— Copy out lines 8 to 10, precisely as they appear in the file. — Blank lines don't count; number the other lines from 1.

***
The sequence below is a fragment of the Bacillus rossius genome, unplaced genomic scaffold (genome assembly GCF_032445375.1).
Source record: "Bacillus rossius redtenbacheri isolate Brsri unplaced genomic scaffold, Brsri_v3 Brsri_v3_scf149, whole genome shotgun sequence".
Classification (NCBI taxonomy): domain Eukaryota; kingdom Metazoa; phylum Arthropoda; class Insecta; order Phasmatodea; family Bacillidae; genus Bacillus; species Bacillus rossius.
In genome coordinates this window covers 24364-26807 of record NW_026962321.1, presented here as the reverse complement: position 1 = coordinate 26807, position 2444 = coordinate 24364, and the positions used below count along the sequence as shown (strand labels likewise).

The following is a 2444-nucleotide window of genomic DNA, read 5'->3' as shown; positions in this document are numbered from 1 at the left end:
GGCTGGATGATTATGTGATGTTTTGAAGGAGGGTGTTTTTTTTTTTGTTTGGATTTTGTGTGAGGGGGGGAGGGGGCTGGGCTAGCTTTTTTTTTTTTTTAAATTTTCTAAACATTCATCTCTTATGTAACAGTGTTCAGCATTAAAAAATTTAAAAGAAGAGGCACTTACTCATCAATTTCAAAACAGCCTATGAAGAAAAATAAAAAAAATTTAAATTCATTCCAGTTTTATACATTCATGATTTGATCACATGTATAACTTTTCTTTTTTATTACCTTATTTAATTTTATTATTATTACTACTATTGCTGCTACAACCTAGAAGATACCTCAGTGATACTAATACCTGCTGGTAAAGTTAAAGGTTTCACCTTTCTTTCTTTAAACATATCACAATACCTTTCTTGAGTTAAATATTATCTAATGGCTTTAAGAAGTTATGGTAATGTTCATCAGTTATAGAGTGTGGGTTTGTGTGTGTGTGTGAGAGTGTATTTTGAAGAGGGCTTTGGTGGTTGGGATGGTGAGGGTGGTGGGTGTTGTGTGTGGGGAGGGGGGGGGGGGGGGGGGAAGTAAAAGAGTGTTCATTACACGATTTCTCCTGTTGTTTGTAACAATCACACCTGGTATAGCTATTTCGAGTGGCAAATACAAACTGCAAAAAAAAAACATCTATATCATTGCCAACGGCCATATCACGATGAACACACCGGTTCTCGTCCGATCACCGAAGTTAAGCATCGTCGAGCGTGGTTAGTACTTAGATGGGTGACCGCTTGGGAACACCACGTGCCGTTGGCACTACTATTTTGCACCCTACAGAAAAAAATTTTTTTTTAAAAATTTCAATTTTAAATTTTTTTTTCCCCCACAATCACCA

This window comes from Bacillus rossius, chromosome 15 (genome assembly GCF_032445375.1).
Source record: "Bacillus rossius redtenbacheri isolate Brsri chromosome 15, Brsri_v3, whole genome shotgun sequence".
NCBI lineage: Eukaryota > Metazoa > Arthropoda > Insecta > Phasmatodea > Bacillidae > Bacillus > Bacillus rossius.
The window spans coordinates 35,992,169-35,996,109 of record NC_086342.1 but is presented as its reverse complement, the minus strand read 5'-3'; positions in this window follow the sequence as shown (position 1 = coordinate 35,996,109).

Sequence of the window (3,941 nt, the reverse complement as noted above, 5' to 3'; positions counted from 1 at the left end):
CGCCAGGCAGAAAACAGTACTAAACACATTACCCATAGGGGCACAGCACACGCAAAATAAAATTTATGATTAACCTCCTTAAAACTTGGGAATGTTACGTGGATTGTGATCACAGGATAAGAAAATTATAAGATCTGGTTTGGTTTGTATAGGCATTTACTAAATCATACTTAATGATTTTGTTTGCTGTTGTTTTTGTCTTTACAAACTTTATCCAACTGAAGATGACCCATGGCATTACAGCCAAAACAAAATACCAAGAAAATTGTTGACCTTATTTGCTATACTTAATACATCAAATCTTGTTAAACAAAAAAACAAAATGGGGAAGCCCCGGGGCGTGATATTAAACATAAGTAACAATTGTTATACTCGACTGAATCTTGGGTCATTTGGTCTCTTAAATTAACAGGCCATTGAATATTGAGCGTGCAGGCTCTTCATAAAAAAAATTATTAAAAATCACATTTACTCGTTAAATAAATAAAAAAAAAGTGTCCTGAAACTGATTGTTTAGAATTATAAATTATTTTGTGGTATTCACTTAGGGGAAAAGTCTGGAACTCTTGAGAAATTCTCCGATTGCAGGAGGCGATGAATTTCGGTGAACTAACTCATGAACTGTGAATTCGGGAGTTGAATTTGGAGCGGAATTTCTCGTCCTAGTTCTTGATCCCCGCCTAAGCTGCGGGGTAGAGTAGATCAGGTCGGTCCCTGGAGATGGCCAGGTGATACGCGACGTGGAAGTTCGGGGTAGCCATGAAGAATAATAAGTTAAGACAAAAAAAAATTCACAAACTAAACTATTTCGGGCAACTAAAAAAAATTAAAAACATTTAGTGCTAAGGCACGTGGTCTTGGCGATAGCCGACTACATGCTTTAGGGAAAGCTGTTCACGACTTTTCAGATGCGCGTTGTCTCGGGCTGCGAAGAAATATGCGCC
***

Source record: "Bacillus rossius redtenbacheri isolate Brsri chromosome 15, Brsri_v3, whole genome shotgun sequence".
NCBI lineage: Eukaryota > Metazoa > Arthropoda > Insecta > Phasmatodea > Bacillidae > Bacillus > Bacillus rossius.
The window spans coordinates 35,992,169-35,996,109 of record NC_086342.1 but is presented as its reverse complement, the minus strand read 5'-3'; positions in this window follow the sequence as shown (position 1 = coordinate 35,996,109).